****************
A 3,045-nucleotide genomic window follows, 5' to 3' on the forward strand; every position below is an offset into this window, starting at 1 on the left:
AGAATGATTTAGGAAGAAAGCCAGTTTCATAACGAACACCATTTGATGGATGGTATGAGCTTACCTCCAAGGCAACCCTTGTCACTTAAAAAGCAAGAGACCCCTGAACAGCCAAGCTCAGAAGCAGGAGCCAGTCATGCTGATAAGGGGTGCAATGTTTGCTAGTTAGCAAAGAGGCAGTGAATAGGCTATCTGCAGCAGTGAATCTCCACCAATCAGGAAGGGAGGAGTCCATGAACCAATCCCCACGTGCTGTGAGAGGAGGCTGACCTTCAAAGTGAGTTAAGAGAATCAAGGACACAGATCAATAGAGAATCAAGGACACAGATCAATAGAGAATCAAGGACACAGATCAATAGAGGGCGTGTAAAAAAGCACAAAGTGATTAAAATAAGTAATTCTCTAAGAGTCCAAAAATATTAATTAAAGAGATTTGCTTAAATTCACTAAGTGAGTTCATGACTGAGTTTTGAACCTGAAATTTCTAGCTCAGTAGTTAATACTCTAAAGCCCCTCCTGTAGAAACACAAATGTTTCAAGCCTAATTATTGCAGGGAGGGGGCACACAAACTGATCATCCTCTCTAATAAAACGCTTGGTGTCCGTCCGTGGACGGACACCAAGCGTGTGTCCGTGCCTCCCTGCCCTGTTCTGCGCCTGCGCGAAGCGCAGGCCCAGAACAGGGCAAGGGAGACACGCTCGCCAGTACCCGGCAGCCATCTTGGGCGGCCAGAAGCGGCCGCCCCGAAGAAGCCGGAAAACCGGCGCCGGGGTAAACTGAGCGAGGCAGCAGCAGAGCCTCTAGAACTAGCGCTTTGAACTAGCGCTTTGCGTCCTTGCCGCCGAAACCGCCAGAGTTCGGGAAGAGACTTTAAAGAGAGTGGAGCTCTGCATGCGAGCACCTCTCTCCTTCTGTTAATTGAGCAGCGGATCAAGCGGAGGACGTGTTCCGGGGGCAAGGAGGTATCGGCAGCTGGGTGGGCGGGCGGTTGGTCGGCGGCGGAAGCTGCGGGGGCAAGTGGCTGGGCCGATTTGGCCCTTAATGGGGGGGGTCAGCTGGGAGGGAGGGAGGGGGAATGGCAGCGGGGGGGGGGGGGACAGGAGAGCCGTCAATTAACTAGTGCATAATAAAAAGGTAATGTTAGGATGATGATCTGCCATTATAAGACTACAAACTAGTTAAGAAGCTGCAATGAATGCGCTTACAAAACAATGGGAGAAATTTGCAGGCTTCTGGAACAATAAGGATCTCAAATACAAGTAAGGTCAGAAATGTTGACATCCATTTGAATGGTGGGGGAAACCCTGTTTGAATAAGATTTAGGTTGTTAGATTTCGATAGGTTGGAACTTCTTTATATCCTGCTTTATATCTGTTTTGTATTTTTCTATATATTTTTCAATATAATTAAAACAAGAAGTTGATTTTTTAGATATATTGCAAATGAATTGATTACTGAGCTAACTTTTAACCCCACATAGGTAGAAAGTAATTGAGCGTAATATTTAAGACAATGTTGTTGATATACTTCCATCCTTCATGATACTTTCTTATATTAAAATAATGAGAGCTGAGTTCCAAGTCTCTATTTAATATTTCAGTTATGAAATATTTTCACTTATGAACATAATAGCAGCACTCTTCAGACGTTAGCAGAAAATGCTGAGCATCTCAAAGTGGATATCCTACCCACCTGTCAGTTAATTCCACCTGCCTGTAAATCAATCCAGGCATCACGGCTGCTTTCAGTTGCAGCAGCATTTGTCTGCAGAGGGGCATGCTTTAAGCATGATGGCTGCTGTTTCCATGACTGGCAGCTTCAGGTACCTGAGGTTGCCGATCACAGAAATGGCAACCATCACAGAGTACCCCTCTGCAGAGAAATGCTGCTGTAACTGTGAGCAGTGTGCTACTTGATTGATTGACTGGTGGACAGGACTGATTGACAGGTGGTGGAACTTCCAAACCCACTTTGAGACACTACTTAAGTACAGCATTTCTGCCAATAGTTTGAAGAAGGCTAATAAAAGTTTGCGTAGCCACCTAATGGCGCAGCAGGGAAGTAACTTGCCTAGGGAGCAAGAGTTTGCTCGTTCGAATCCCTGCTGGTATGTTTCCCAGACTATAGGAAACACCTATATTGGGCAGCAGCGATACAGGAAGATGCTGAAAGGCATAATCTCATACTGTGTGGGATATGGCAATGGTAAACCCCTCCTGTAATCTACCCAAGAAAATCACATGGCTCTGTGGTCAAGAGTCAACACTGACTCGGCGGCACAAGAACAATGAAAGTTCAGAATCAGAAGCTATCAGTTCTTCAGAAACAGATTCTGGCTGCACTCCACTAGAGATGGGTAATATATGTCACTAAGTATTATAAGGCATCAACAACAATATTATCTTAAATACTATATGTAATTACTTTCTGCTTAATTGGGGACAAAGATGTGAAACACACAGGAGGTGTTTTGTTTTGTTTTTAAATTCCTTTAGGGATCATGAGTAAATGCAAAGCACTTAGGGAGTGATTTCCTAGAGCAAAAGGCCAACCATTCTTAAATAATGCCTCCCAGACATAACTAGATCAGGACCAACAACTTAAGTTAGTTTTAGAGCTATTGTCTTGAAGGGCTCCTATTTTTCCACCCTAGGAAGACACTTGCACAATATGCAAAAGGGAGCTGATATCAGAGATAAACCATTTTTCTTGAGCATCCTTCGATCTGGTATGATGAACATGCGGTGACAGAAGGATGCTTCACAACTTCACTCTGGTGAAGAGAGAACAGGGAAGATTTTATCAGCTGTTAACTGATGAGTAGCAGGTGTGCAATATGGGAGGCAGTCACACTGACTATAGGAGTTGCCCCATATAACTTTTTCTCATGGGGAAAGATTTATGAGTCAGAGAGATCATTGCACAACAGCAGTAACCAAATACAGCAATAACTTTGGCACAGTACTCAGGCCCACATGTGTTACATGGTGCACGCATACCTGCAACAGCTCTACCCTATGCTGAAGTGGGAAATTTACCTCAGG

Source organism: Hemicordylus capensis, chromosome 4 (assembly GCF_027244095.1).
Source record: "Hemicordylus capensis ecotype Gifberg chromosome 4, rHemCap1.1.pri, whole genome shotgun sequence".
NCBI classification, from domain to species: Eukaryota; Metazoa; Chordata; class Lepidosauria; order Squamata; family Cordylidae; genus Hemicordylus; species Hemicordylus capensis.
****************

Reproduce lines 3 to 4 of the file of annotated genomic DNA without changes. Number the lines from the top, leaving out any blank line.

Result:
Source organism: Hemicordylus capensis, chromosome 4 (assembly GCF_027244095.1).
Source record: "Hemicordylus capensis ecotype Gifberg chromosome 4, rHemCap1.1.pri, whole genome shotgun sequence".